New Researcher Sessions

12 November 2013

Voluntary Sector and Volunteering Research Conference

10th – 11th Sept 2014

James Davies, PhD student - University of Strathclyde

James Davies

When I was told that, as a new researcher, I would only be able to attend certain sessions at this years conference, I felt frustrated. The fact I would not be able to listen to the ‘big names’ in my field was disappointing and I felt it would prevent me from getting the most from the event. However, as I sit on the train returning home I can say without doubt that the presentations I attended and discussions I participated in were as stimulating as any others I have engaged in during my career. A sentiment reinforced continually by the ‘big names’ who repeatedly commented on the strength of the new researcher papers.

The opening from Julia Unwin (JRF) set an inspirational tone highlighting issues around impact and evidence, a narrative that would continue to re-emerge. Resonating with my own research, Julia argued we ignore the voices of those in need today at our peril. It is those people who will be at risk of social exclusion tomorrow. It was all the more pertinent, therefore, to see papers exploring the experiences of volunteers as well as power dynamics between ‘privileged’ and ‘underprivileged’ volunteer-recipient relationships.

Sarah Mitchell’s research into how volunteer organisations brand themselves, drew attention to the role of social and personal context when people select an organisation to volunteer with. Similarly, Trisha Magennis highlighted the importance of religious and political frameworks in shaping how and where people opt to spend time volunteering while Lorna Hunter argued for the role of emotion in the relationship between leaders and followers in organisations.

In the discussions following presentations we engaged in detailed analysis about what volunteering is, particularly in relation to notions of choice and coercion. Does the priest who tells a young person to volunteer or the school who strongly encourage it change the volunteer’s status as a volunteer? Are they involved in a game of ‘voluntold’? 

Michelle Martin’s experience of working at a volunteer centre in Greenwich, in addition to her analysis of the 2012 Games, introduced us to ‘glam volunteering’ and in doing so prompted us to ask how we balance the range of exciting and mundane volunteering roles.

An issue that prompted me to reflect on my own research was the professionalisation of volunteering. My engagement with the literature in this area, particularly around government enforced volunteering and heavily employment-centric volunteering, led me to believe moves towards formalising or, as Victoria Morris put it, commodifying volunteering disempowered volunteers and detrimentally changed the meaning of volunteering. While I still consider this to be the case to a large extent, it was interesting to hear from Alice Hogwood whose participants desired a certain degree of professionalisation. A point echoed by an audience member, who similarly argued volunteers desired an element of professionalisation as they felt it gave more value to their work.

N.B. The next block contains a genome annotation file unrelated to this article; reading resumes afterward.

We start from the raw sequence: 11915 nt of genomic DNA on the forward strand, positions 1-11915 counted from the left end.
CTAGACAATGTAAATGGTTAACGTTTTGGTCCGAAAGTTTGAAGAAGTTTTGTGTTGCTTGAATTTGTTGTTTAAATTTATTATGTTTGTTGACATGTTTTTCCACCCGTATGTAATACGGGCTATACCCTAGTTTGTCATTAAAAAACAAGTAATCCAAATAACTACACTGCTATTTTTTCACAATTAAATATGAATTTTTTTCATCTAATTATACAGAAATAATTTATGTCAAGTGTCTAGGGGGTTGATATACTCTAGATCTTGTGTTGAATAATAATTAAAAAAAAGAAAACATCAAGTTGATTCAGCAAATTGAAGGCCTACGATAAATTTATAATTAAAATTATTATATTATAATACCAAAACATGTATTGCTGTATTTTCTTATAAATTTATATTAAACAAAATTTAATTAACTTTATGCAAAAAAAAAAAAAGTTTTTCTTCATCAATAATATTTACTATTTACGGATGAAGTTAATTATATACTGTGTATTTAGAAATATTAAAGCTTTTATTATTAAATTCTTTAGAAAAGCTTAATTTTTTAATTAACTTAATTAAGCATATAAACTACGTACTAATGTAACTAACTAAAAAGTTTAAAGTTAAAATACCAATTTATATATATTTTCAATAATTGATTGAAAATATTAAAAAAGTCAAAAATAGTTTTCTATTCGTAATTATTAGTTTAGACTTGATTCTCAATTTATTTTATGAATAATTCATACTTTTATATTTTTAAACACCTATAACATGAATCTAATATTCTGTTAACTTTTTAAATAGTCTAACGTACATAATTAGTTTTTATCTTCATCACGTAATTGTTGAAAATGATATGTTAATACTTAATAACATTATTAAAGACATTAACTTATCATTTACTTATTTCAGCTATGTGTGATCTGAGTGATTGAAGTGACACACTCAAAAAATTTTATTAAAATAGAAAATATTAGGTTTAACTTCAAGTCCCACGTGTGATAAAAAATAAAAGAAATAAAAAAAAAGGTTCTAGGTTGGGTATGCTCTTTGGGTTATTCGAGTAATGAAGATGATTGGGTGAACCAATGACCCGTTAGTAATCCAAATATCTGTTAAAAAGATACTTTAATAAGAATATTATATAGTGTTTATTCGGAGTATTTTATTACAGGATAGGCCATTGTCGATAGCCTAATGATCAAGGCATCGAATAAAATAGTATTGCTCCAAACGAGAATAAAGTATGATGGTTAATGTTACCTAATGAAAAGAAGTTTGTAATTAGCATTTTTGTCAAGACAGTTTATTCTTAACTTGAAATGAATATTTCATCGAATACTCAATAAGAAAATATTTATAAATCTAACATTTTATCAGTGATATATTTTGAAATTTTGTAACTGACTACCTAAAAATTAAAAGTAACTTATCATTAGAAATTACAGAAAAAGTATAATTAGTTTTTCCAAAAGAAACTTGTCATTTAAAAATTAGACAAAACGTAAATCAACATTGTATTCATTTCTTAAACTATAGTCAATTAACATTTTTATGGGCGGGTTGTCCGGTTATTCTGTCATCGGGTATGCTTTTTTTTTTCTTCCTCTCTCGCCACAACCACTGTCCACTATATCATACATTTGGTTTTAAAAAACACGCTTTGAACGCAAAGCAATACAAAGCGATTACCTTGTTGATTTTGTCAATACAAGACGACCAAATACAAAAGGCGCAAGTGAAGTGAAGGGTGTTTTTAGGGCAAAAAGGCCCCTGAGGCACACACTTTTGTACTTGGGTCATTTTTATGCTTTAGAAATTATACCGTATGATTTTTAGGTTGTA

Elsewhere, presenters argued for a holistic approach to volunteer management as well as the research process. Shaun Delaney contended volunteer and organisational expectations must be aligned from the beginning so neither party feels let down or devalued by the other. Several presenters highlighted how the impact of volunteer programs and research can be considered, measured and resultantly lead to social change - as called for by Julia in the opening remarks. The use of technology to explore and promote volunteering, particularly with regards to big data and social media, were also explored in the new researcher sessions.

My initial concerns about missing out during the conference, were wholly misplaced. The width and breadth of topics covered from a range of disciplinary perspectives gave the sessions the feeling of being a conference in their own right. This post doesn’t and couldn’t cover the full scope of what was presented nor give credit to all the speakers, organisers and delegates who made the sessions so enjoyable for me. I can’t wait to return next year hopefully with some preliminary findings from my own research and to see how others have progressed with their work.


Scope of James’s PhD 

To qualitatively explore the volunteering experiences of young people aged 12-18, from disadvantaged backgrounds to better understand how they conceive volunteering, the forms of volunteering they engage in and the benefits, as well as drawbacks, participating has had for them.

Contact details: 

E-mail James Davies




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